Walker, L. J.
(1984) Sex differences in the development of moral reasoning: A critical review. Child Development, 551, 677–691. CrossrefGoogle Scholar
Walker, L. J., deVries, B., & Trevethan, S. D.
(1987) Moral stages and moral orientations in real life and hypothetical dilemmas. Child Development, 581, 842–858. CrossrefGoogle Scholar
Cited by

Cited by 16 other publications

Adebayo, Comfort Tosin
2021. Physician-Patient Interactions in Nigeria: A Critical-Cultural Perspective on the Role of Power. Journal of Intercultural Communication Research 50:1  pp. 21 ff. Crossref logo
Andrews, Jennifer, Widaad Zaman, Natalie Merrill, Marshall Duke & Robyn Fivush
2015. Gender differences in adolescent birth narratives.. Journal of Applied Research in Memory and Cognition 4:4  pp. 356 ff. Crossref logo
Bylund, Carma L.
2005. Mothers' Involvement in Decision Making During the Birthing Process: A Quantitative Analysis of Women's Online Birth Stories. Health Communication 18:1  pp. 23 ff. Crossref logo
Hayden, Julia M., Jefferson A. Singer & Joan C. Chrisler
2006. The Transmission of Birth Stories from Mother to Daughter: Self-Esteem and Mother–Daughter Attachment. Sex Roles 55:5-6  pp. 373 ff. Crossref logo
Kellas, Jody Koenig
2005. Family Ties: Communicating Identity Through Jointly Told Family Stories This paper is based on the author's dissertation study and was presented on the Top Four Panel of the Family Communication Division at the National Communication Association Convention, November 2003, Miami, FL.. Communication Monographs 72:4  pp. 365 ff. Crossref logo
Kellas, Jody Koenig, Leslie Baxter, Cassandra LeClair-Underberg, Matthew Thatcher, Tracy Routsong, Emily Lamb Normand & Dawn O. Braithwaite
2014. Telling the Story of Stepfamily Beginnings: The Relationship between Young-adult Stepchildren's Stepfamily Origin Stories and their Satisfaction with the Stepfamily. Journal of Family Communication 14:2  pp. 149 ff. Crossref logo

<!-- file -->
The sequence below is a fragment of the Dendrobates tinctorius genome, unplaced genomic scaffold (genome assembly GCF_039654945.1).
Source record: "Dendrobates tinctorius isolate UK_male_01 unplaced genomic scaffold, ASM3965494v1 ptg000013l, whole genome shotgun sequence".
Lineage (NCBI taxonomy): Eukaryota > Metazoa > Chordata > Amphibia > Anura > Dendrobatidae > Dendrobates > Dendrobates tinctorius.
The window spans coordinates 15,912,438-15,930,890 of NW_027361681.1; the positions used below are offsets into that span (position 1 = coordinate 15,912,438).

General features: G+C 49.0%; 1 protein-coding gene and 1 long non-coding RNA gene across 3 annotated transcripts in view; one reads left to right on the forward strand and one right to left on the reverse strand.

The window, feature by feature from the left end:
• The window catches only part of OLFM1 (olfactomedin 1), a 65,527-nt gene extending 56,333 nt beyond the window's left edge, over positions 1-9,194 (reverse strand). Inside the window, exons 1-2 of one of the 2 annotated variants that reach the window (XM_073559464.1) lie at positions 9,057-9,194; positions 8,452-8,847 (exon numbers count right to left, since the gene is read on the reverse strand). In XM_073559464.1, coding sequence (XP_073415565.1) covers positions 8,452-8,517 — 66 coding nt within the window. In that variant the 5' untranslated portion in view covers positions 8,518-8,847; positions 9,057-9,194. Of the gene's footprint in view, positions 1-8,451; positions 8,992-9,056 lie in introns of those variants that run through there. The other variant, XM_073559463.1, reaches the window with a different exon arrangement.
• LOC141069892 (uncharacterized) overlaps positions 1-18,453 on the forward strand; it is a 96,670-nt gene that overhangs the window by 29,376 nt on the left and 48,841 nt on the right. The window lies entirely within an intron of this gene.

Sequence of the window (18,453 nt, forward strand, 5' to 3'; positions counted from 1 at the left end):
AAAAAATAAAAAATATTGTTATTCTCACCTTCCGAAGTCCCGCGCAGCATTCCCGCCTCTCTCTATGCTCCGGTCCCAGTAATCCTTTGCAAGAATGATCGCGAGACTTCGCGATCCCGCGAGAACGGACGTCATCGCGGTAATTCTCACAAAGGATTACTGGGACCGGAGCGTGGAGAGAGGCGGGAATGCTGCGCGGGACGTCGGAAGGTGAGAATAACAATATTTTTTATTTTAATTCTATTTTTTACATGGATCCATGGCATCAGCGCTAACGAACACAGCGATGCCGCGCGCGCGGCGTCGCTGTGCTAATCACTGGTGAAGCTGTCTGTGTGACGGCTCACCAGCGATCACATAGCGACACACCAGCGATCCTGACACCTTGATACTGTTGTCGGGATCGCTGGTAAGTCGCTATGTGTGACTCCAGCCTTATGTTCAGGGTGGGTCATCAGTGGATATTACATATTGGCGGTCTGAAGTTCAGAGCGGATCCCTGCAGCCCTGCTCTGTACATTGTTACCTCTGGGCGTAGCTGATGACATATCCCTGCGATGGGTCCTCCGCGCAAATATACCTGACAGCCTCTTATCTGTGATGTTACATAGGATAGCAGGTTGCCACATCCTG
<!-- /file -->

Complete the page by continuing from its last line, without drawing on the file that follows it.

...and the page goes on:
Kranstuber, Haley & Jody Koenig Kellas
2011. “Instead of Growing Under Her Heart, I Grew in It”: The Relationship Between Adoption Entrance Narratives and Adoptees' Self-Concept. Communication Quarterly 59:2  pp. 179 ff. Crossref logo
Lewis, Kristina D.
1999. Maternal Style in Reminiscing. Cognitive Development 14:3  pp. 381 ff. Crossref logo
McLean, Kate C. & Sarah Morrison-Cohen
2013. Moms Telling Tales: Maternal Identity Development in Conversations With Their Adolescents About the Personal Past. Identity 13:2  pp. 120 ff. Crossref logo
Nicoladis, Elena, Connie Svob & Lisa Smithson
2022. What is the source of preschool children's memories of events from their own lives?. Applied Cognitive Psychology 36:2  pp. 445 ff. Crossref logo
Reese, Elaine & Robyn Fivush
2008. The development of collective remembering. Memory 16:3  pp. 201 ff. Crossref logo
Reese, Elaine, Harlene Hayne & Shelley MacDonald
2008. Looking Back to the Future: Māori and Pakeha Mother–Child Birth Stories. Child Development 79:1  pp. 114 ff. Crossref logo
Scharp, Kristina M., John S. Seiter & Megan Maughan
2020. “My Mom Always Tells that Story to Friends and Relatives”: Exploring the Phenomenon of Other-Presentation. Journal of Family Communication 20:2  pp. 146 ff. Crossref logo
Stone, Elizabeth, Erica Gomez, Despina Hotzoglou & Jane Y. Lipnitsky
2005. Transnationalism as a Motif in Family Stories. Family Process 44:4  pp. 381 ff. Crossref logo
Suter, Elizabeth A., Jody Koenig Kellas, Stephanie K. Webb & Jordan A. Allen
2016. A Tale of Two Mommies: (Re)Storying Family of Origin Narratives. Journal of Family Communication 16:4  pp. 303 ff. Crossref logo
Taylor, Julie, C Bradbury-Jones, Peter Ogik, Fazira Kawuma, Jane Betts & Patricia Lund
2021. Reactions to and explanations for the birth of a baby with albinism: a qualitative study in Busoga, Uganda. BMJ Open 11:2  pp. e040992 ff. Crossref logo

This list is based on CrossRef data as of 22 april 2022. Please note that it may not be complete. Sources presented here have been supplied by the respective publishers. Any errors therein should be reported to them.